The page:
|Jonathan Villar - SS||Jarrod Dyson - LF|
|Trey Mancini - RF||Ketel Marte - CF|
|Chance Sisco - C||Eduardo Escobar - 2B|
|Renato Nunez - 3B||Christian Walker - 1B|
|Dwight Smith - LF||Adam Jones - RF|
|Anthony Santander - CF||Jake Lamb - 3B|
|Chris Davis - 1B||Nick Ahmed - SS|
|Hanser Alberto - 2B||Alex Avila - C|
|Dylan Bundy - RHP||Merrill Kelly - RHP|
Is Archie Bradley fixed? Manager Torey Lovullo seemed to suggest as much on the radio this afternoon, telling Burns & Gambo: “Archie’s role has changed into more of a high-leverage situation. He’s getting those positive roles. I think while we were picking him up off the mat for a couple games, he was getting those negative roles just to get his feet up under him, and he did a good job with that. So now he’s been in a lot of games where we’ve been even or ahead early. He’s bridged us to the back end of the bullpen, which is fantastic.” Things do seem to have improved: since his ERA reached a season high of 5.66, Bradley has shaved more than a run off, tossing nine scoreless innings, and striking out 14 in that time.
Last night’s game was notable, in that Bradley entered with the scores tied, after Alex Young was chased from the game. That was in contrast to the other six scoreless outings: all but one of those, were in games where he came in with a margin of three or more. And the exception was a one-pitch outing with two outs in the inning. In the series opener against the Orioles, Bradley gave the Diamondbacks two important scoreless innings, striking out four. It was worth +14.6% in Win Probability, which was his most shutdown appearance since May 8th. If the D-backs decide to stick around in the wild-card race, having a good Bradley would be a significant help.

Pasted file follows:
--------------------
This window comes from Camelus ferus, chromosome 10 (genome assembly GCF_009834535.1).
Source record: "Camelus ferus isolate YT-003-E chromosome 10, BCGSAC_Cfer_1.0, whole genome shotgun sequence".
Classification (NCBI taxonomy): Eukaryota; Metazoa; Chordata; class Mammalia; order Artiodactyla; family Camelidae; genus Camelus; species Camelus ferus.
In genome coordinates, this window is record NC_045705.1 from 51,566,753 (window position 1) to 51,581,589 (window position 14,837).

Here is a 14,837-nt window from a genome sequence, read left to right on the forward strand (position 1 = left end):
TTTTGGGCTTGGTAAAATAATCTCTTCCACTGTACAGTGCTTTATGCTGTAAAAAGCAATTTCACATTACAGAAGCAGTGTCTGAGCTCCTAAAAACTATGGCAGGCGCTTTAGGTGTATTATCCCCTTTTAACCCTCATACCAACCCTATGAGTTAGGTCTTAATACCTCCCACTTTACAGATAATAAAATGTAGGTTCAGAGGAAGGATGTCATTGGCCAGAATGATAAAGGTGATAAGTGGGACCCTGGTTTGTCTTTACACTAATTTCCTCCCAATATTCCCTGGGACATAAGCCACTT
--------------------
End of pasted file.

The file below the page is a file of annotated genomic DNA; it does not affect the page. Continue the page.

It’s interesting to note Archie’s resurrection has come as the shine has gone off Yoan Lopez a bit. Through 38 games, Lopez had a 1.10 ERA, and seemed potentially the heir apparent to Greg Holland. However, that ERA was driven significantly by a BABIP of .182. Over the last three weeks, Mother Regression has hit Lopez hard: his BABIP in that time has been .409, with his ERA 12.00. There may be more to come, with Lopez’s season BABIP still significantly below average at .227. His fielding-independent ERA is a run and a half higher than Lopez’s ERA: that’s the biggest gap on the D-backs and among the top 10 for NL relievers (min 30 IP). It might be wise to quit Lopez in high-leverage outings, while we’re still ahead.